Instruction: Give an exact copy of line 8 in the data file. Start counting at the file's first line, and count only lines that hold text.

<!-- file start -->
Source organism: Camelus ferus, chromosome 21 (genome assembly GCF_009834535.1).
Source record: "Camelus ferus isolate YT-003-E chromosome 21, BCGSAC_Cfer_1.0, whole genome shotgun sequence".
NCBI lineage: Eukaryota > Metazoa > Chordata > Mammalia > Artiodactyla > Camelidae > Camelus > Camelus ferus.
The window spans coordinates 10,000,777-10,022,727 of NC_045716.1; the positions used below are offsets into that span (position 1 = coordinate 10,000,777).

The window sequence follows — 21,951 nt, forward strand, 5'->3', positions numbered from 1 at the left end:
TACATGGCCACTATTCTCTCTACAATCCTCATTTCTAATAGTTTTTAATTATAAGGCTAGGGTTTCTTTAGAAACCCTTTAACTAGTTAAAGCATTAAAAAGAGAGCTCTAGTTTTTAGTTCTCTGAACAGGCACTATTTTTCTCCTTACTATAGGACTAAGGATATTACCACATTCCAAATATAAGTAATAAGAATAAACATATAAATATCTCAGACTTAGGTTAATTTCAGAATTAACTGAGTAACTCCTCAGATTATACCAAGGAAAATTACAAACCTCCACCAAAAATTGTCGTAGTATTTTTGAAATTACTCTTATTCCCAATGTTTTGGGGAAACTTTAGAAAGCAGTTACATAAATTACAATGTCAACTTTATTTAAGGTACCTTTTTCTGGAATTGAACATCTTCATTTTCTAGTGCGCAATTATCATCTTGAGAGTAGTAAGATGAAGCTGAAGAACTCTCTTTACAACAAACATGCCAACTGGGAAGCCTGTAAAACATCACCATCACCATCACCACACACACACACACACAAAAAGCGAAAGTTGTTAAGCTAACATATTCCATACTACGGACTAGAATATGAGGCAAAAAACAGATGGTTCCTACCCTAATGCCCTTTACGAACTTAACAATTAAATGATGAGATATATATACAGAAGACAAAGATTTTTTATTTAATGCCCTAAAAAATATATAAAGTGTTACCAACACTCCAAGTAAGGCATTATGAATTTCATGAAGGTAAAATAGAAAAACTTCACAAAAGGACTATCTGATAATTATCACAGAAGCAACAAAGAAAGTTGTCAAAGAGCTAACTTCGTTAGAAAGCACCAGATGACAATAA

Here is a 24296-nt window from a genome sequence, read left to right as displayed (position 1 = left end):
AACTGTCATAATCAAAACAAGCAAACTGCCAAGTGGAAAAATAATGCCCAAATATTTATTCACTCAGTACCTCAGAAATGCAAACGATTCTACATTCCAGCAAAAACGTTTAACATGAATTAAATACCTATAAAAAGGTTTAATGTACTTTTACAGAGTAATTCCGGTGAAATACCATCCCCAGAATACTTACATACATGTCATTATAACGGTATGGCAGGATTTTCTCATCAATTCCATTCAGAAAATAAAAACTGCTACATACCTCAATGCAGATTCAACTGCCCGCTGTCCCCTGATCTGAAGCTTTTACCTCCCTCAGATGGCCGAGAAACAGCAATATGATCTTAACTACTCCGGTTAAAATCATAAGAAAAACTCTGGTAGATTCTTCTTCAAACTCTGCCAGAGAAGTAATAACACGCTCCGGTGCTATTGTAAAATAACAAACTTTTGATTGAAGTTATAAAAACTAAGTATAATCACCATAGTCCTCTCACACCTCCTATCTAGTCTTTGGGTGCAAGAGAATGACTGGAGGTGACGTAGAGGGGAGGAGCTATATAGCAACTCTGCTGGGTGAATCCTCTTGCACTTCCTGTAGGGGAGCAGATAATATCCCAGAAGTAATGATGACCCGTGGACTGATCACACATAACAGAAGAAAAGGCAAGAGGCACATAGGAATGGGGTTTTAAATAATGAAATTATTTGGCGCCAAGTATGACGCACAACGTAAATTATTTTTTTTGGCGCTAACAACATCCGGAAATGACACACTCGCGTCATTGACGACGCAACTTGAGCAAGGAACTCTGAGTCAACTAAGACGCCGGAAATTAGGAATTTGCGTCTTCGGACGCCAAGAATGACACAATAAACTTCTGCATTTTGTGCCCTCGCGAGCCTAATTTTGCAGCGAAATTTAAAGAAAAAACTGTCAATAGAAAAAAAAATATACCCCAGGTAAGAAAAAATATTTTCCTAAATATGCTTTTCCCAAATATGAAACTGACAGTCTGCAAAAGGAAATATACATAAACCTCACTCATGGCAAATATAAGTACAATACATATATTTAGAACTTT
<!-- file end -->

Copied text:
AACTGTCATAATCAAAACAAGCAAACTGCCAAGTGGAAAAATAATGCCCAAATATTTATTCACTCAGTACCTCAGAAATGCAAACGATTCTACATTCCAGCAAAAACGTTTAACATGAATTAAATACCTATAAAAAGGTTTAATGTACTTTTACAGAGTAATTCCGGTGAAATACCATCCCCAGAATACTTACATACATGTCATTATAACGGTATGGCAGGATTTTCTCATCAATTCCATTCAGAAAATAAAAACTGCTACATACCTCAATGCAGATTCAACTGCCCGCTGTCCCCTGATCTGAAGCTTTTACCTCCCTCAGATGGCCGAGAAACAGCAATATGATCTTAACTACTCCGGTTAAAATCATAAGAAAAACTCTGGTAGATTCTTCTTCAAACTCTGCCAGAGAAGTAATAACACGCTCCGGTGCTATTGTAAAATAACAAACTTTTGATTGAAGTTATAAAAACTAAGTATAATCACCATAGTCCTCTCACACCTCCTATCTAGTCTTTGGGTGCAAGAGAATGACTGGAGGTGACGTAGAGGGGAGGAGCTATATAGCAACTCTGCTGGGTGAATCCTCTTGCACTTCCTGTAGGGGAGCAGATAATATCCCAGAAGTAATGATGACCCGTGGACTGATCACACATAACAGAAGAAAAGGCAAGAGGCACATAGGAATGGGGTTTTAAATAATGAAATTATTTGGCGCCAAGTATGACGCACAACGTAAATTATTTTTTTTGGCGCTAACAACATCCGGAAATGACACACTCGCGTCATTGACGACGCAACTTGAGCAAGGAACTCTGAGTCAACTAAGACGCCGGAAATTAGGAATTTGCGTCTTCGGACGCCAAGAATGACACAATAAACTTCTGCATTTTGTGCCCTCGCGAGCCTAATTTTGCAGCGAAATTTAAAGAAAAAACTGTCAATAGAAAAAAAAATATACCCCAGGTAAGAAAAAATATTTTCCTAAATATGCTTTTCCCAAATATGAAACTGACAGTCTGCAAAAGGAAATATACATAAACCTCACTCATGGCAAATATAAGTACAATACATATATTTAGAACTTT